A day out in the countryside

The Iron Age Roundhouse at Woodview Farm

The Iron Age Roundhouse at Woodview Farm

Earlier in the year, in anticipation of our move to Nottinghamshire, I signed up to a local club called “The Nottingham City & Country Explorers Group” as it seemed many of their activities included many things I am interested in such as history, archaeology, heritage, architecture, exploring, adventure, art etc. So when an opportunity came up to attend an “Iron Age Roundhouse Open Day” I jumped at it!

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I’ve decided to live without a car for as long as I can, as with the good transportation system on my door step, running a car would be considered a luxury and not a necessity. My theory being also that I’ll also give more thought to where I travel to and I’ll have to walk more too and therefore facilitate weight-loss. So travelling to the open day in a neighbouring village, consisted of a bus ride and then a half mile walk to Woodview Farm in Calverton.

The owner spent literally hours telling us about everything and answering our questions- amazing!

The owner spent literally hours telling us about everything and answering our questions- amazing!

The Iron Age Roundhouse at Woodview Farm was amazing! I had never been up close and personal with a roundhouse before and the owner, Grahame, was extremely knowledgeable and full of details about every aspect of how he built his interpretation of a 2000 BC roundhouse. Many would say that this is probably the most authentic replica of a roundhouse in Great Britain and as we all sat inside on benches, all our billions of questions were answered.

The Romano British House under construction

The Romano British House under construction

Not only was I lucky enough to see, touch and smell the roundhouse but see a Romano British House under construction (dating about 2000 years later). The simplicity but robustness of each structure was beautiful and amazing. Wattle and Daub (essentially a wooden interwoven frame work smothered in a dung/dirt/horse hair/stones and small debris mix) was a very effective way of building and I was surprised to find the walls so strong and hard. When I see today’s eco-friendly structures I feel that many are very similar to these ancient structures, low-impact housing. I can’t help but feel they got it right…

Heavy stones for milling grains

Heavy stones for milling grains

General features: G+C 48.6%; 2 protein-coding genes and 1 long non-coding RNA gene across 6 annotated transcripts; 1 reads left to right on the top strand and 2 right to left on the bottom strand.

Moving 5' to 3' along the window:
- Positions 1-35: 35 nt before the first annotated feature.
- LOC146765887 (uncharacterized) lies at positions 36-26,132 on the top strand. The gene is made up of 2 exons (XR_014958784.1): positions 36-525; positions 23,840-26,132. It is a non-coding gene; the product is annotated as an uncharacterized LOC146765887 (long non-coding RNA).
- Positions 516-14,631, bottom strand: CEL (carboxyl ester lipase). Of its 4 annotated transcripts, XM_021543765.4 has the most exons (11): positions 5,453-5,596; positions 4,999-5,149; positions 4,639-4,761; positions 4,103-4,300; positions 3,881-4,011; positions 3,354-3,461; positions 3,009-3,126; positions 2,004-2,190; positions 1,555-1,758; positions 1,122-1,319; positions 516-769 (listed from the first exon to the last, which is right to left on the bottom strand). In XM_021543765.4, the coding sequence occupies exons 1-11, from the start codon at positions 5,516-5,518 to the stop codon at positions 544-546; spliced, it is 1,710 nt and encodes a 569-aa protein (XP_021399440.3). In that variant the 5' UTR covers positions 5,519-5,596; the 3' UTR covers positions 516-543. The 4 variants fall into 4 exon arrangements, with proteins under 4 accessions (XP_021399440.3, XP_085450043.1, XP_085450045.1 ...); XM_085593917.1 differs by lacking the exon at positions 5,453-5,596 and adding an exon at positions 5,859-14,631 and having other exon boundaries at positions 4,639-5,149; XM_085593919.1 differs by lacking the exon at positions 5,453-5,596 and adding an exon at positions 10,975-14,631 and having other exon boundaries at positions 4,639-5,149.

Not only did we enjoy the houses but there was also bronze smelting, milling of grain and jewelery making. Coupled with the glorious hot sunshine and being out in a lovely meadow and out in the countryside for the first time in a few weeks, I had a wonderful time and felt happy being able to be enthusiastic about the Iron Age Roundhouse and the Open Day with fellow visitors.

I know this is not 1940’s but I kind of felt like I had stepped back in time and it was good…..

C xxxx

PS: I was so taken with this place and through research couldn’t find much info on whether it was open to the public at any other time except open days, I feel it needs a little informational website. If anyone knows the owners and reads this, please let them know that I would LOVE to put a little website together for them to raise awareness of it for free… PAY IT Forward

Bronze Smelting

Bronze Smelting

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Moving on… returning to blighty (probably)

We await to hear from Canadian Immigration, the results for our PRRA. It’s our last chance of not having to leave Nova Scotia here in Canada. Realistically we know the chance of that having a positive outcome is very slim so I’ve been making what practical plans I can, should we have to return to the UK this summer.

One of these plans is to sell our home, our only asset in the world, the sale of which will clear the debts run up trying to survive here in Nova Scotia, with no job (or government assistance) and fund a return to the UK. Without the support of my family and friends I don’t think we would have ever made it through- thank you x

The good news is that our house is under offer. That is a huge relief..and I’m so pleased who it is going to.

So now it’s time to once again, plan another journey into the unknown…I really thought finally I had found my Nirvana but obviously it was not meant to be and the road still beckons.

After having lived in isolated or rural locations for 17 years, something by the way I have really enjoyed, I’ll be leaving the last 8 years of my life behind to live in a diverse, cosmopolitan city with lots of history, a very large student population, beautiful surroundings…. the home of Robin Hood, Nottingham.

I want my children to have the opportunity of experiencing city life, being independent, building their own lives and being productive members of the community, they will have lots to offer. Pity we couldn’t offer that in Nova Scotia..

We will have a busy few months ahead planning our next life, I’ve just forgotten how the UK works, I’ve been away 8.5 years and have never returned once. I’m rather scared of all the responsibilities I have for so many lives and for the choices I am having to make.

If there is one burning light at the end of the tunnel, it is that I will see my parents again. I’ve missed them so very much.

Let the new adventure begin!

C xxx